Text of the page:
Hurricanes- Deadly and Destructuve
Facts about hurricanes
The Weather Machine
All though it might sound like a machine in a factory that creates weather, the weather machine is just the product of natural forces working together to create weather! It works by taking energy from the sun, atmosphere, and the Earth to create different types of weather such as rain, wind, or in this case, hurricanes.
How a Hurricane Forms.
The process of a hurricane forming doesn't even start with a deadly storm, it starts with warm water. Most hurricanes form of the coast of Africa. Warm, moist air rises over the ocean and form thunderclouds. But, if more warm air begins to come in from the sides and the storms start spinning, it is classified as a tropical depression. Tropical depressions aren't that destructive. But if the conditions are correct, the storm can become a deadly hurricane such as Katrina or Sandy. As soon as wind speeds in a tropical depression reach 34 mph, it is classified as a tropical storm. If the tropical storm continues to grow and the winds reach 74mph, it becomes a hurricane. Once it becomes a hurricane, it's not a hurricane forever, it might loose some wind speed when it hits land and become nothing more than a tropical storm again.
Q: Do all tropical storms become hurricanes?
A: No, not all storms become hurricanes. In order to become a hurricane, wind speed in the storm must reach at least 74mph. However, not all storms will reach that. Some storms will hit land or islands before becoming a hurricane a dissipate. Some might loose the warm water they need to continue growing.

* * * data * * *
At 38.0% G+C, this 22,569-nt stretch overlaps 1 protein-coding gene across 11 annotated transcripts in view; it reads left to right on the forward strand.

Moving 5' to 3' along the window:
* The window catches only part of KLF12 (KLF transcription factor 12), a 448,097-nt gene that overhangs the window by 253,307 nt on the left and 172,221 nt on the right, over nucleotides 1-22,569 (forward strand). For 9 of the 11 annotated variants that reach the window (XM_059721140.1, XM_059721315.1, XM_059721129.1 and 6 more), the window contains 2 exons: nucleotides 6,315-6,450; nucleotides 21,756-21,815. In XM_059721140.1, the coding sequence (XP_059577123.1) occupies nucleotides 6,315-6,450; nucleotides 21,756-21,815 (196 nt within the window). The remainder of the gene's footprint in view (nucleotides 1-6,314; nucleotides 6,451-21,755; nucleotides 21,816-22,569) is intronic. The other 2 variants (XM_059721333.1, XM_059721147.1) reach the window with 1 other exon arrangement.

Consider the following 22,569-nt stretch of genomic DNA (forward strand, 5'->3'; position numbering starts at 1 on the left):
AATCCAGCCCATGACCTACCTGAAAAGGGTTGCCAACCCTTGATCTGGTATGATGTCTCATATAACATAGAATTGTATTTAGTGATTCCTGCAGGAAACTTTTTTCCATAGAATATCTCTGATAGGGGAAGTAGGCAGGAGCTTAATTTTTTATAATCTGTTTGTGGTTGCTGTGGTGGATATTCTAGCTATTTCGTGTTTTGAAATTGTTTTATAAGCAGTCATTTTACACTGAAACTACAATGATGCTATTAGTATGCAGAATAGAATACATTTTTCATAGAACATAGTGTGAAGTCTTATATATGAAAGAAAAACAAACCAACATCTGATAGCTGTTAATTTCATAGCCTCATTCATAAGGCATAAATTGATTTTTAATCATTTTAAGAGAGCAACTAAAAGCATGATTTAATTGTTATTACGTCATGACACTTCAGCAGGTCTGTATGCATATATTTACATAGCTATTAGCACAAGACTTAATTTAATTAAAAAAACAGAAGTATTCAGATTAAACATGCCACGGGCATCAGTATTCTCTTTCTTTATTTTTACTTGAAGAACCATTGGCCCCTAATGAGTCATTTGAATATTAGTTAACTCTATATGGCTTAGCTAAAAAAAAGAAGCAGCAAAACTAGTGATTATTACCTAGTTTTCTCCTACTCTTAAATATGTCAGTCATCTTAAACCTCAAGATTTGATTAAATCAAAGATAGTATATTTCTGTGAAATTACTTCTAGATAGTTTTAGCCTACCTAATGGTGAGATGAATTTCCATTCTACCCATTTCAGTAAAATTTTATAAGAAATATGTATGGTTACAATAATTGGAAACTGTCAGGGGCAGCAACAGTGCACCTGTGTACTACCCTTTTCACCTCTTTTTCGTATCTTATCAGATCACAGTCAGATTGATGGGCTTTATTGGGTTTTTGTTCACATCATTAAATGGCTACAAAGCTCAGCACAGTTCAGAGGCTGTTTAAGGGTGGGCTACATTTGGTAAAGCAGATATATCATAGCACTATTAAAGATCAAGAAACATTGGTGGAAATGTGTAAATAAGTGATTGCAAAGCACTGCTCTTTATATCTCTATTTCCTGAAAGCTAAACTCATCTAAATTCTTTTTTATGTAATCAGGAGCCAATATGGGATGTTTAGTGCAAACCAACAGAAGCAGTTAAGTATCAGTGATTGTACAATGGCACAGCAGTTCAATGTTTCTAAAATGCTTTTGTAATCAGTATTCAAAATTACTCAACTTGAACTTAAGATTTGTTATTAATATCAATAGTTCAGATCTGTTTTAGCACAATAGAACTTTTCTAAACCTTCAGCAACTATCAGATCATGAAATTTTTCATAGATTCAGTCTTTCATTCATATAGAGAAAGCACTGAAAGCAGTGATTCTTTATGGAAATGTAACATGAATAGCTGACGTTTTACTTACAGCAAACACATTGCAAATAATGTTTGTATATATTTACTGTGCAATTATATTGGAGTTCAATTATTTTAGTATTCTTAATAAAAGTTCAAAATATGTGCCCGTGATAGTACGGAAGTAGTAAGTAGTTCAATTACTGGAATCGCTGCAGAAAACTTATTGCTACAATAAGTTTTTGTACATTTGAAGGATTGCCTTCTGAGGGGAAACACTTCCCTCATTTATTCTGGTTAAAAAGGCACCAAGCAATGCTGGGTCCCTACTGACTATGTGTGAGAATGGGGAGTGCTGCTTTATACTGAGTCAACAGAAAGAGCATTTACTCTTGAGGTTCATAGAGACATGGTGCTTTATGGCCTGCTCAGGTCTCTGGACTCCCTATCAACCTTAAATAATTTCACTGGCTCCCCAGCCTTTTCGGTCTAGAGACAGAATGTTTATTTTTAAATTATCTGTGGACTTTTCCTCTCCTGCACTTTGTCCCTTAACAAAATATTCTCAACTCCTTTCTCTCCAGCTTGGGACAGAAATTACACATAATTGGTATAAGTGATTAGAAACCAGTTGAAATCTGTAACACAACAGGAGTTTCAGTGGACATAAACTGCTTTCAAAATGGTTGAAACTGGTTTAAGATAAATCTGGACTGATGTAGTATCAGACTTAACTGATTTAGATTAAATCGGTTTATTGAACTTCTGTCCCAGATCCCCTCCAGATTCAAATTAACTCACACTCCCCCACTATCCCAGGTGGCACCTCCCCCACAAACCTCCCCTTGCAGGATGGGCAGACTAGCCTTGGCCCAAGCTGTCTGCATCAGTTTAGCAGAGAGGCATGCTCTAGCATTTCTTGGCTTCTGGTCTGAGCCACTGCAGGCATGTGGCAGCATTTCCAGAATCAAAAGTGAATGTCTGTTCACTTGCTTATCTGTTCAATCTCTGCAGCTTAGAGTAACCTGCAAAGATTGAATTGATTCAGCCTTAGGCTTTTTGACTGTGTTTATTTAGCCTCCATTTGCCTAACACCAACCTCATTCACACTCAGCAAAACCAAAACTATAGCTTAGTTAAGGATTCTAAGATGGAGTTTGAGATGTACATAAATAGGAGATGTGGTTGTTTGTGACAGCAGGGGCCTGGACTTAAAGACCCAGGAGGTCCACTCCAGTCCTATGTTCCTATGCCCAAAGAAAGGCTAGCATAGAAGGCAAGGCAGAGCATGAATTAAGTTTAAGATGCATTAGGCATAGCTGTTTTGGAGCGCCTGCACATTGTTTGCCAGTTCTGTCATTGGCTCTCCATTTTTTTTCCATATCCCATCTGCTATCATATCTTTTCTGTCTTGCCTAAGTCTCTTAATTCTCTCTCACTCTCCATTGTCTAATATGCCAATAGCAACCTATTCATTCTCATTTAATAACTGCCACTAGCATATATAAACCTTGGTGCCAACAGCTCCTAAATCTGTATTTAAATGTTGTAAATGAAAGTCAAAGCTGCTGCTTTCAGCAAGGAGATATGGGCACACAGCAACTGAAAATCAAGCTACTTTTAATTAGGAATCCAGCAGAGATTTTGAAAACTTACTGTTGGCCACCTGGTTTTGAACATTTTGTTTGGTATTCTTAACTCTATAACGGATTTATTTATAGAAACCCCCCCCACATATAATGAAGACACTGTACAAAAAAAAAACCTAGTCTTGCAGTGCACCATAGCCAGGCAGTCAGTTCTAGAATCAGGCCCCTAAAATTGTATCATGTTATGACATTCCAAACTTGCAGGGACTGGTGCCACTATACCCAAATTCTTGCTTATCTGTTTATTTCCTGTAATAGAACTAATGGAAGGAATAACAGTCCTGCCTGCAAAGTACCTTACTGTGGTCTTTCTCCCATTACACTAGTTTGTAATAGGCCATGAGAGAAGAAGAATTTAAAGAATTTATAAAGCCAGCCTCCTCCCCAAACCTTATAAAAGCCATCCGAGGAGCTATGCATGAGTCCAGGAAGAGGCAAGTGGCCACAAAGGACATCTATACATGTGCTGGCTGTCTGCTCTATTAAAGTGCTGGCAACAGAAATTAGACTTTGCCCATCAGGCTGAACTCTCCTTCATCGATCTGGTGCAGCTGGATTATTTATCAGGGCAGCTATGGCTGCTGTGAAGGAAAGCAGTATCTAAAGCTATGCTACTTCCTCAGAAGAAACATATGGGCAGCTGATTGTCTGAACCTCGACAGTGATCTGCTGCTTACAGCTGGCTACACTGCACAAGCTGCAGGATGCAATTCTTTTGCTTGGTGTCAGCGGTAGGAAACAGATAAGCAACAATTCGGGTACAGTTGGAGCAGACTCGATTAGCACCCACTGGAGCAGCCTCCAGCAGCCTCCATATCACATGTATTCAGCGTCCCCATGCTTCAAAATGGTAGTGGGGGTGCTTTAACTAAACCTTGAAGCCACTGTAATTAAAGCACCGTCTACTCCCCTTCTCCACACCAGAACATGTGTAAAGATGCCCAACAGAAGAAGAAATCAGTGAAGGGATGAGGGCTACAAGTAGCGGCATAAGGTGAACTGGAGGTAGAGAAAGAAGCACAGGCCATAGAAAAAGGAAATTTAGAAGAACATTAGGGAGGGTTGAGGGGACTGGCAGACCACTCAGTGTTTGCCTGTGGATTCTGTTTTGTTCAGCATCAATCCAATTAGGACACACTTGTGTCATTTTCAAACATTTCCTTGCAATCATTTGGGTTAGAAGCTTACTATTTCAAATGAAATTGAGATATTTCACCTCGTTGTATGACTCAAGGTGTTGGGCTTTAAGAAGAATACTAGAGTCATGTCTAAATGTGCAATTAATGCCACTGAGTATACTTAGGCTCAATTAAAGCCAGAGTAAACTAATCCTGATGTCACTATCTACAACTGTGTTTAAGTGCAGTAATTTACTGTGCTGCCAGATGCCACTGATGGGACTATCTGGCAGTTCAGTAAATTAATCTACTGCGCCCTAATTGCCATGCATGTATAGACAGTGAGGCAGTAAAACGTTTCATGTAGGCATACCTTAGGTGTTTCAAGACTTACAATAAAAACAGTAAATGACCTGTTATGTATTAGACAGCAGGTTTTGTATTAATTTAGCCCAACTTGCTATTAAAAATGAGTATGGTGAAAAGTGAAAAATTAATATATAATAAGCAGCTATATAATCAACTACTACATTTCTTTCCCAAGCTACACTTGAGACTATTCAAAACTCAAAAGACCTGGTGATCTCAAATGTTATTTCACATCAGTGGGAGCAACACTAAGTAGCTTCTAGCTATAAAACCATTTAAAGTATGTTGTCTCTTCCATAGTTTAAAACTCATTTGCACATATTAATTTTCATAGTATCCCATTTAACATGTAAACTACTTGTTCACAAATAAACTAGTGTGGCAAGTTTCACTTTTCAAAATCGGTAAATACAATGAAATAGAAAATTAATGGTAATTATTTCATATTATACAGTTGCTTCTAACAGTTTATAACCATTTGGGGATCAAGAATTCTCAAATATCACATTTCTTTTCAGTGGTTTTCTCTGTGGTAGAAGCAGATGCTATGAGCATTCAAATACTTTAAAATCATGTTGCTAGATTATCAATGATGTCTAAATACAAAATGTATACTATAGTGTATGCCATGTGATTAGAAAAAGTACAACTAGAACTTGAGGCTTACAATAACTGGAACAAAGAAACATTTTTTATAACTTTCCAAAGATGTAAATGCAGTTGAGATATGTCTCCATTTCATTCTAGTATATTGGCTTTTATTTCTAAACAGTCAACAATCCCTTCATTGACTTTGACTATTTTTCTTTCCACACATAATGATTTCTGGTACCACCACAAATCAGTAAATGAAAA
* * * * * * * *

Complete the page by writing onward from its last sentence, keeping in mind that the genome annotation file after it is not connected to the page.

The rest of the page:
The names of a hurricane.
Depending on where in the world the hurricane forms, it can be called many different things. If the storm forms over the Atlantic or eastern Pacific Ocean. But, near the North Pacific and Philippines, they are called typhoons. And finally, in the Indian and South Pacific Ocean, they are called cyclones.
Meterology: Tracking A Monster
Meteorologists have an important job: tracking a helping people prepare for dangerous storms. But how do they track a monster like a hurricane? Well, they team up with people called "Storm Chasers" that brave high winds and pouring rain to fly through a hurricane and collect data. Meteorologists use this info, as well as satellite images, to predict the strength of the storm and where it will hit.
Strength of a hurricane
In order to determine the strength of a hurricane, Meterologists turn to the wind speed. A category one hurricane can have winds from 74 mph to 95 mph. Category two is from 96-110, category 3 has to be at least 111mph and at most 130mph, category four is 131-155 mph, and category 5 is anything above 155
Preparing for a disaster
Hurricanes are scary, and there are a few thing you should do to prepare for the oncoming storm. First, you should gather a blanket, food, water, a flashlight, a battery powered radio, and clothes. Then stay inside for the duration of the storm. Or, if the storm is category five, try to leave the house and area.
On October 29th, 2012, The eastern US and Canada got hit by a category 3 hurricane named Sandy. Sandy, with a maximum of 115 mph wind speeds, destroyed houses and flooded cities. She also caused over $20,000,000,000 in property damage alone! In order to be more prepared for a monster like Sandy, people who live in hurricane prone areas should have a "Hurricane Survival Kit" containing the items I listed earlier(see Preparing For A Disaster). People should also listen for a hurricane warning if they know there is a hurricane approaching. If people do this, then there will be less deaths caused by hurricanes.